Promoting peace is something everyone endorses – from the United Nations to rich foundations to idealistic schoolchildren. But what is peace? How does it unfold? How can those who want to promote it help? In a book that is more revolutionary than its straightforward language belies, Séverine Autesserre wants to change how we answer each of these questions.
Peacekeeping was born in 1948, in the midst of the American civil rights and anti-colonial movements. The basic thrust of the idea was to resolve violent conflict without resorting to violence. In that sense, peacekeeping is unlike other forms of military intervention because of its foundational principles: consent, impartiality, and the use of force in self-defense (and later in defense of the mandate). These guiding principles continue to anchor peacekeeping today, even if some of the mechanisms and goals have changed over time.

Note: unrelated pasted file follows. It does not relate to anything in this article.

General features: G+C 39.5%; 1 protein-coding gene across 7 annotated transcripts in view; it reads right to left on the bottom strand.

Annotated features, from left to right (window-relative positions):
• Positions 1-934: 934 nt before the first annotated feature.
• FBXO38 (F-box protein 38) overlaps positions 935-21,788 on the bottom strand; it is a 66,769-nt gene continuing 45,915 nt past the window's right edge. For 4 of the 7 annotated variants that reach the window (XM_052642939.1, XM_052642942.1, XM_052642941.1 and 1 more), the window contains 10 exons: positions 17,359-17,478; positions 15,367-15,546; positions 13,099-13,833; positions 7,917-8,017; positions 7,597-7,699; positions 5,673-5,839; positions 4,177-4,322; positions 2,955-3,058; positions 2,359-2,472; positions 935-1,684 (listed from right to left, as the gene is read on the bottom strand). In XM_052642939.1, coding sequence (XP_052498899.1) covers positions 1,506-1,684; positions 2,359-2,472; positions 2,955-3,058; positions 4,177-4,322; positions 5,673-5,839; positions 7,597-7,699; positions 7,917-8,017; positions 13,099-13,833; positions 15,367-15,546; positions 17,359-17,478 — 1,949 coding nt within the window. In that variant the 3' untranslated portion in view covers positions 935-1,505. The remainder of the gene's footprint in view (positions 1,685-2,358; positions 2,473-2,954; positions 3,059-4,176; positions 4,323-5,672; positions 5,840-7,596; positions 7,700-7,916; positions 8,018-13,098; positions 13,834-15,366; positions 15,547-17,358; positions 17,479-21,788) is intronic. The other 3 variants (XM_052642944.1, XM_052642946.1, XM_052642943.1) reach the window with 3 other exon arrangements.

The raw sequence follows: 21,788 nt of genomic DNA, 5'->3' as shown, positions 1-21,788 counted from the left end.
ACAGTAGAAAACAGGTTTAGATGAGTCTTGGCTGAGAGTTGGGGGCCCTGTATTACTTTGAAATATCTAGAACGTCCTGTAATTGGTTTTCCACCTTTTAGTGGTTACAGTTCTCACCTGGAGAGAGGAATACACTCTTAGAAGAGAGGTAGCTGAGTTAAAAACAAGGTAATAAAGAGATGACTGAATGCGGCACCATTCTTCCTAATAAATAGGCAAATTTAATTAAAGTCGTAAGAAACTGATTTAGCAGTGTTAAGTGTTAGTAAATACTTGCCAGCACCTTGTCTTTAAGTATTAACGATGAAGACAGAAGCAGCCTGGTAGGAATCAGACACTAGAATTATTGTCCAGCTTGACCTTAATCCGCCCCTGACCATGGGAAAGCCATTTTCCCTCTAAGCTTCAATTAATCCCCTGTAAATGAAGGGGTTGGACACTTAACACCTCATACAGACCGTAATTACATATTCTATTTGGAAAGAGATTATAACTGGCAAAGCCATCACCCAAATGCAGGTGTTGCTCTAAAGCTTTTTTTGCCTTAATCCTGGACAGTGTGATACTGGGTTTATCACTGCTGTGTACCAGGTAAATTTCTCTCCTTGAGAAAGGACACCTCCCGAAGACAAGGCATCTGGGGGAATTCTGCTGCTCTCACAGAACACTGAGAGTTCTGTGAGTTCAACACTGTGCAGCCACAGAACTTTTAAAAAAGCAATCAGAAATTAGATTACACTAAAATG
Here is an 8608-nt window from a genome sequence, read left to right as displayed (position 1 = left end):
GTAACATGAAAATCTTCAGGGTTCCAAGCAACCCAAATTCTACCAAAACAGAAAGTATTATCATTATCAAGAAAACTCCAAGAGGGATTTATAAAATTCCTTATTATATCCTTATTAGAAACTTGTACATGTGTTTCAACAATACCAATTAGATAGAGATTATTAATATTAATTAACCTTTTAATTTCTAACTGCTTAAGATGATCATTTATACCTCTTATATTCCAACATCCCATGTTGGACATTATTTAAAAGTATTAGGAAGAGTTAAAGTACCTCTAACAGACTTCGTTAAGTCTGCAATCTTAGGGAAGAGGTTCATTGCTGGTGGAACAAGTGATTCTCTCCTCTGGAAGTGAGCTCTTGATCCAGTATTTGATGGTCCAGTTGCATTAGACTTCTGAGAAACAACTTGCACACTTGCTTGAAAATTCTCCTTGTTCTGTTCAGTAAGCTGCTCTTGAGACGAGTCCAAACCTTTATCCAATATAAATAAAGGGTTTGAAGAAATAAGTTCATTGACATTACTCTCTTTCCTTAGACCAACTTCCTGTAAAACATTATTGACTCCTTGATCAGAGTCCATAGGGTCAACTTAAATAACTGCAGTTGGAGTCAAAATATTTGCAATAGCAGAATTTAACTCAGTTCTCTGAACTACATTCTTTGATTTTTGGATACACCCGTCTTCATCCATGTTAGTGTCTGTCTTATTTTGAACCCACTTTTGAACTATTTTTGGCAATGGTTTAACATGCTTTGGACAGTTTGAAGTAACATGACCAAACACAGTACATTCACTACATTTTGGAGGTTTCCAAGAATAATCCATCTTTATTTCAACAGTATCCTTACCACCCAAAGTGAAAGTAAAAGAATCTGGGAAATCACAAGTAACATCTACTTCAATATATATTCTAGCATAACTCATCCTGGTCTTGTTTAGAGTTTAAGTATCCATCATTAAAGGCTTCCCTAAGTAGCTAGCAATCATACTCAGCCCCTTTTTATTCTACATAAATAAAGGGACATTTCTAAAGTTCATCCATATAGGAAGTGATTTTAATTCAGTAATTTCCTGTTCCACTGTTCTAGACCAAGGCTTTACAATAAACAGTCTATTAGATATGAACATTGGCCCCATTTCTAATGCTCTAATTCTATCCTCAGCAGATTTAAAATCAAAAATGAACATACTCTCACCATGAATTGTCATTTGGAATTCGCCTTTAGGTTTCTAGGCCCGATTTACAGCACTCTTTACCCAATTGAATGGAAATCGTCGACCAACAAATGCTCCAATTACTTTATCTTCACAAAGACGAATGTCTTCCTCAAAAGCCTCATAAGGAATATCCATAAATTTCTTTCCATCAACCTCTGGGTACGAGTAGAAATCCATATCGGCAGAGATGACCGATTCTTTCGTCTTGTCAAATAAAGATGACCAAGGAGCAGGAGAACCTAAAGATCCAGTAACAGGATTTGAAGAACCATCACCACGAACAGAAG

In this article Marina Henke takes an interest in force generation processes in European Union (EU) peacekeeping operations. Even though the EU is the subject of the research, force generation in multilateral peacekeeping operations is indeed an overlooked phenomenon in general. As such, and beyond the carefully studied and researched case that Henke examines here, her findings and the network theory of force generation that she offers have great potential for further empirical testing and validation in the framework of the operations of other organizations such as the United Nations or NATO.